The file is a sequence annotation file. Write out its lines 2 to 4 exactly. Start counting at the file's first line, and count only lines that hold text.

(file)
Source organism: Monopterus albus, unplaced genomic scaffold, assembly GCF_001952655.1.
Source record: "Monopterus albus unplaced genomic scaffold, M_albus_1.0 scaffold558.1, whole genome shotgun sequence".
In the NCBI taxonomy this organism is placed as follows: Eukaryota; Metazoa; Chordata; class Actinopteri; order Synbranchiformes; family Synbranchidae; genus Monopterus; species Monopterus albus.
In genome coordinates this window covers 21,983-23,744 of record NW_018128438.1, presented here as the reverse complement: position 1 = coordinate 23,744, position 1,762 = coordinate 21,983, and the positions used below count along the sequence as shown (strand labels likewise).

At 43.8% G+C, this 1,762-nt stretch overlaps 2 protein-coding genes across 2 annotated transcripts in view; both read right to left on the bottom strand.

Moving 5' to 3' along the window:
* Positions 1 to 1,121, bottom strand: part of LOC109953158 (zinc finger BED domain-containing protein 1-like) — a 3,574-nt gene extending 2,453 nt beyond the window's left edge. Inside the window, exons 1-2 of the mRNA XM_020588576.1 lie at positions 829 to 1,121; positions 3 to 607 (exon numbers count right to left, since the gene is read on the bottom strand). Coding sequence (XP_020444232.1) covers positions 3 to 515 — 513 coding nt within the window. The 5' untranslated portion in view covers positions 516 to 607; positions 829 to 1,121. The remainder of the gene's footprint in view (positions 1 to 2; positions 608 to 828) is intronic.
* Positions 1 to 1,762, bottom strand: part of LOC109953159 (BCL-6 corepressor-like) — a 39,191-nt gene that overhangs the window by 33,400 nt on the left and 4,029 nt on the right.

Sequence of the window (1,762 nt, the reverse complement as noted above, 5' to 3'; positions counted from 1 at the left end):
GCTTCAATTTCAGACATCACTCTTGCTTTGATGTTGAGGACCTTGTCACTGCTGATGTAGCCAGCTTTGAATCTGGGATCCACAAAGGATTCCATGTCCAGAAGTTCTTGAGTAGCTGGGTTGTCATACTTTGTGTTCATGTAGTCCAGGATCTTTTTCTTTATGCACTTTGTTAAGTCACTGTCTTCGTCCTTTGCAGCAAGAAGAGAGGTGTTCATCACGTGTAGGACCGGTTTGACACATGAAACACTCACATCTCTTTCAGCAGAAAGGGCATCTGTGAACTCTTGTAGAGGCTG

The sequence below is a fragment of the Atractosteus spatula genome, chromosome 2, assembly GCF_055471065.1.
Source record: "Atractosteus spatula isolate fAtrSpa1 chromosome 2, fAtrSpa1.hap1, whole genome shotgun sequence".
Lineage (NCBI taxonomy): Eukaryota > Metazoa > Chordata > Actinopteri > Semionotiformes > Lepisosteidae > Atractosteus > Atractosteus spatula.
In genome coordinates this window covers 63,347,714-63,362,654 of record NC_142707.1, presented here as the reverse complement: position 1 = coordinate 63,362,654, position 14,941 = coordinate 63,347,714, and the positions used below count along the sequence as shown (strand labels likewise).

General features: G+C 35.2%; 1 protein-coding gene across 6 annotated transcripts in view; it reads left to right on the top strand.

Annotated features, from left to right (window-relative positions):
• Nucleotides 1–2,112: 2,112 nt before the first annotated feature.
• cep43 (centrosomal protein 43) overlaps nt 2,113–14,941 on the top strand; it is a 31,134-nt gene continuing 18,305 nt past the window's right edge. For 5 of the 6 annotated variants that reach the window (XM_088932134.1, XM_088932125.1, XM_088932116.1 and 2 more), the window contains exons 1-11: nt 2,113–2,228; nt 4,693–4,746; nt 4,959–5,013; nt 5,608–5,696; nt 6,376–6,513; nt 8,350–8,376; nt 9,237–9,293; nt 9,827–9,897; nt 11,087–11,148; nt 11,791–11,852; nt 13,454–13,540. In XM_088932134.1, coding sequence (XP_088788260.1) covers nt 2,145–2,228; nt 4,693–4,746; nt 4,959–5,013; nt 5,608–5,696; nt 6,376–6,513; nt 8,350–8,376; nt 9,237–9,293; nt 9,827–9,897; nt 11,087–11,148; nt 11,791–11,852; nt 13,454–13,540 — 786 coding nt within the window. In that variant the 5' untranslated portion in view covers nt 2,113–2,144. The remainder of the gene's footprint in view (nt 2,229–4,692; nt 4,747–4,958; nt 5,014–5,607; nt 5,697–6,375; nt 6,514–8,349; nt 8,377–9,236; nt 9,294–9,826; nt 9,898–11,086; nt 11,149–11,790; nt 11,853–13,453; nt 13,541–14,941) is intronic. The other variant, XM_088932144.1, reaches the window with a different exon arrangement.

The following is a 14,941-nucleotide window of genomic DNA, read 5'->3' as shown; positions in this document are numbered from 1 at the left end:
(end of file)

Source record: "Monopterus albus unplaced genomic scaffold, M_albus_1.0 scaffold558.1, whole genome shotgun sequence".
In the NCBI taxonomy this organism is placed as follows: Eukaryota; Metazoa; Chordata; class Actinopteri; order Synbranchiformes; family Synbranchidae; genus Monopterus; species Monopterus albus.
In genome coordinates this window covers 21,983-23,744 of record NW_018128438.1, presented here as the reverse complement: position 1 = coordinate 23,744, position 1,762 = coordinate 21,983, and the positions used below count along the sequence as shown (strand labels likewise).